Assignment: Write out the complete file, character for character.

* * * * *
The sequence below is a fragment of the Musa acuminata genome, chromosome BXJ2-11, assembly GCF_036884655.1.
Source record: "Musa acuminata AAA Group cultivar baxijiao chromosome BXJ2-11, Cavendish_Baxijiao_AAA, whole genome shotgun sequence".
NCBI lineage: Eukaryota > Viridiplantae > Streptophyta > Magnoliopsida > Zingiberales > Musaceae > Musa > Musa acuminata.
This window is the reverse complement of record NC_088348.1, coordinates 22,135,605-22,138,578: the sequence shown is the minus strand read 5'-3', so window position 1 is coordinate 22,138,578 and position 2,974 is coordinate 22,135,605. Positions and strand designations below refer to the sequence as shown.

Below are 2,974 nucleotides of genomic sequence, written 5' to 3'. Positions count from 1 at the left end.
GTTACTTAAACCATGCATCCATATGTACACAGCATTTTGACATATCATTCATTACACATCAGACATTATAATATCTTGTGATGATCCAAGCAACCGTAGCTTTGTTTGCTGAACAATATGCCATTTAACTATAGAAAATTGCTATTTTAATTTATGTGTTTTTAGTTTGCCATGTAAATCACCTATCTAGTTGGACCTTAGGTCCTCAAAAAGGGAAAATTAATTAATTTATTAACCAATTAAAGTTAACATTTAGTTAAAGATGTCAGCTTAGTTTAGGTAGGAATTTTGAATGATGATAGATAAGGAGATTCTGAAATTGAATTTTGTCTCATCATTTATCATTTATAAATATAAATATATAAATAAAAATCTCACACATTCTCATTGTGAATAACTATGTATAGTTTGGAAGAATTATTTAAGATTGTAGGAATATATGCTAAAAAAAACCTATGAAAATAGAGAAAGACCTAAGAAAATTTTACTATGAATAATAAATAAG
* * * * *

The sequence below is a fragment of the Musa acuminata genome, chromosome BXJ2-11, assembly GCF_036884655.1.
Source record: "Musa acuminata AAA Group cultivar baxijiao chromosome BXJ2-11, Cavendish_Baxijiao_AAA, whole genome shotgun sequence".
NCBI lineage: Eukaryota > Viridiplantae > Streptophyta > Magnoliopsida > Zingiberales > Musaceae > Musa > Musa acuminata.
This window is the reverse complement of record NC_088348.1, coordinates 22,135,605-22,138,578: the sequence shown is the minus strand read 5'-3', so window position 1 is coordinate 22,138,578 and position 2,974 is coordinate 22,135,605. Positions and strand designations below refer to the sequence as shown.

Below are 2,974 nucleotides of genomic sequence, written 5' to 3'. Positions count from 1 at the left end.
GTTACTTAAACCATGCATCCATATGTACACAGCATTTTGACATATCATTCATTACACATCAGACATTATAATATCTTGTGATGATCCAAGCAACCGTAGCTTTGTTTGCTGAACAATATGCCATTTAACTATAGAAAATTGCTATTTTAATTTATGTGTTTTTAGTTTGCCATGTAAATCACCTATCTAGTTGGACCTTAGGTCCTCAAAAAGGGAAAATTAATTAATTTATTAACCAATTAAAGTTAACATTTAGTTAAAGATGTCAGCTTAGTTTAGGTAGGAATTTTGAATGATGATAGATAAGGAGATTCTGAAATTGAATTTTGTCTCATCATTTATCATTTATAAATATAAATATATAAATAAAAATCTCACACATTCTCATTGTGAATAACTATGTATAGTTTGGAAGAATTATTTAAGATTGTAGGAATATATGCTAAAAAAAACCTATGAAAATAGAGAAAGACCTAAGAAAATTTTACTATGAATAATAAATAAG